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Oklahoma bill to discriminate

Marriage licenses, doing it wrong edition!

The Oklahoma House has passed a bill that would require all marriage licenses to be signed by clergy. This is a direct attack on separation of church and state: it effectively requires people who want legal benefits which are administered by the state to interact with religion. This is doing it backwards – we ought to be working on separating civil and religious marriage, not further conflating them.

Now it’s true that I fought for the right to sign marriage licenses in Virginia as a clergy person, and I would do so again. I did that as a stop gap, because it’s one of the ways “real” religions are recognized and because until we get to a better separation of civil and religious marriage people want their clergy to be able to do that. It’s unfortunate that the option of having a civil license signing is seen as a “lesser” option, but that’s part of the problem. However, even at the time I said that I didn’t think this was the way it should be, and that I advocated separating civil and religious marriage celebrations.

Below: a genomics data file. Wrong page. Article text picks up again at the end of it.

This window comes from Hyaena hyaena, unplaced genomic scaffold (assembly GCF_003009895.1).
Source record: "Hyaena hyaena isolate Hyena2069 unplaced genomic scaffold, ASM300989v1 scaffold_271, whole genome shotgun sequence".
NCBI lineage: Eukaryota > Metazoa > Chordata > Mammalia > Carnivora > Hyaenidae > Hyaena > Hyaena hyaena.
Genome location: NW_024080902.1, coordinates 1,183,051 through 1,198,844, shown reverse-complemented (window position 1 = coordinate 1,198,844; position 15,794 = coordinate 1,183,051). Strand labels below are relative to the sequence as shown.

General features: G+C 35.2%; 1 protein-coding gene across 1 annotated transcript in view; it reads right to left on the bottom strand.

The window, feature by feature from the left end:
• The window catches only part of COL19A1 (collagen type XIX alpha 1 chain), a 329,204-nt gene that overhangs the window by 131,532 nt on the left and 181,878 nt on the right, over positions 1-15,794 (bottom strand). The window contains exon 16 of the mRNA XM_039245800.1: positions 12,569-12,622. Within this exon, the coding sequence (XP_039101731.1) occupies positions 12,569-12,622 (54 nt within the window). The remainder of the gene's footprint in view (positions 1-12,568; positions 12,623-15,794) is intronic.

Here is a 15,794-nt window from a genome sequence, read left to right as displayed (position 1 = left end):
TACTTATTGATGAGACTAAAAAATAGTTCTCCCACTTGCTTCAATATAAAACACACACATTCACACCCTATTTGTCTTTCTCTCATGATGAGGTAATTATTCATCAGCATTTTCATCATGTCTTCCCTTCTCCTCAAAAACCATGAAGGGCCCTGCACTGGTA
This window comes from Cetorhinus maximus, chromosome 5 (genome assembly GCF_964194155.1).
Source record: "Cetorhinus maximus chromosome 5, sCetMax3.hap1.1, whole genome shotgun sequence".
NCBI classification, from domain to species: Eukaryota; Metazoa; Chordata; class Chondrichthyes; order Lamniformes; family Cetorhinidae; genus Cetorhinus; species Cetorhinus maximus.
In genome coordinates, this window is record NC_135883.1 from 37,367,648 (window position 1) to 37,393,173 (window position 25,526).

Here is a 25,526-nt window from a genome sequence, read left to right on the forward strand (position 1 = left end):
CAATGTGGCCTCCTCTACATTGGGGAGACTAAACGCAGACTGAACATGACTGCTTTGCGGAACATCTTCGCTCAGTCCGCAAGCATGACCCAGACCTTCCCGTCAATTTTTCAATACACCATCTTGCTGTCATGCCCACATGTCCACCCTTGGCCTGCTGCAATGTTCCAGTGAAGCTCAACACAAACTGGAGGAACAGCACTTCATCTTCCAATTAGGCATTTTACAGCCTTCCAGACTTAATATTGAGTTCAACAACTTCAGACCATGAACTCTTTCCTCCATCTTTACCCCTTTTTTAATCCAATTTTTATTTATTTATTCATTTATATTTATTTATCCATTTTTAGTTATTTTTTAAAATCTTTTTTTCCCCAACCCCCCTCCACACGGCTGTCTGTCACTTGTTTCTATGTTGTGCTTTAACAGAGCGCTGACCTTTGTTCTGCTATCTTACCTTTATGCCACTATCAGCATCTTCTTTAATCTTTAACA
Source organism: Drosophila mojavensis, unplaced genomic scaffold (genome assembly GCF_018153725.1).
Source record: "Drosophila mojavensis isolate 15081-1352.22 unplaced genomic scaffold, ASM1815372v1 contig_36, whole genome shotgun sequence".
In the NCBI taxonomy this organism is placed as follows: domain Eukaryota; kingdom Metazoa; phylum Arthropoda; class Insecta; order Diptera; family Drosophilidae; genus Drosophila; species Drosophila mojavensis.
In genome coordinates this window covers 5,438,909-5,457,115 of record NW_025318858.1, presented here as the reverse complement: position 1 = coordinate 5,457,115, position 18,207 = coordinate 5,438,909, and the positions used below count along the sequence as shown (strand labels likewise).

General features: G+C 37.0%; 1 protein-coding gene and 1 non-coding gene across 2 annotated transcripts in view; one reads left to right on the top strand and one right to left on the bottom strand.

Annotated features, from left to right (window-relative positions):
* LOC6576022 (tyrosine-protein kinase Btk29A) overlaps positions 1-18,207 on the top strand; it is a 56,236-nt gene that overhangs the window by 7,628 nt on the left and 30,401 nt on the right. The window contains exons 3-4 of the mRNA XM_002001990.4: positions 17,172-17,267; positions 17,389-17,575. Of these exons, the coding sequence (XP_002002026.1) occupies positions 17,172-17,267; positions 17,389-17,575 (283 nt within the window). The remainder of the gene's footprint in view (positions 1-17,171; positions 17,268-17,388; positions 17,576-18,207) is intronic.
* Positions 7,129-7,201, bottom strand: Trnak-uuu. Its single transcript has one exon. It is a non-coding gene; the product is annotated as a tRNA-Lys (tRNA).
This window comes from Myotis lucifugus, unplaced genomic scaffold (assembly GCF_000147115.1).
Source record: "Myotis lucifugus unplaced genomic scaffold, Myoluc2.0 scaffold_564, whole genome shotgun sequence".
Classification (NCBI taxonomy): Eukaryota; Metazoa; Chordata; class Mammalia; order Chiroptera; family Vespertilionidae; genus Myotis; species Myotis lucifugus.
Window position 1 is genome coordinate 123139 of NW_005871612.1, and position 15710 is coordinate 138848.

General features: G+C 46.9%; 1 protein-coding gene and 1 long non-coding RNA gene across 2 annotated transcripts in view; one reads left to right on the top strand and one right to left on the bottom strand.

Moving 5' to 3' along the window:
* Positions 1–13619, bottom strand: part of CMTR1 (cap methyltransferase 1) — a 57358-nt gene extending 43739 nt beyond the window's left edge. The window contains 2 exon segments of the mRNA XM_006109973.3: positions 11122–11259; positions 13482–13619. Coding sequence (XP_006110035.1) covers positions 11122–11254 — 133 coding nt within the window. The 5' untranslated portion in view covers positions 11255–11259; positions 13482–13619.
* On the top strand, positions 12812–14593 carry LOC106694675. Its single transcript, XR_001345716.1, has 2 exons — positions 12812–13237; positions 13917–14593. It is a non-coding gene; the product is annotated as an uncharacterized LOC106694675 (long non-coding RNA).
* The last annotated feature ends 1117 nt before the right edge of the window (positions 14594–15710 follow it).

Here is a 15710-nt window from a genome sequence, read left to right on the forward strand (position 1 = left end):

What’s really nasty about the bill in Oklahoma is that the originators say that they are concerned about protecting the delicate feelings of the public servants who have to do marriage licenses. Apparently the mere possibility of being confronted with two actual gay people is deeply disturbing to these public servants. In reality, this is a way to increase discrimination by pushing a public function off onto private individuals – clergy – who have a legal right to discriminate.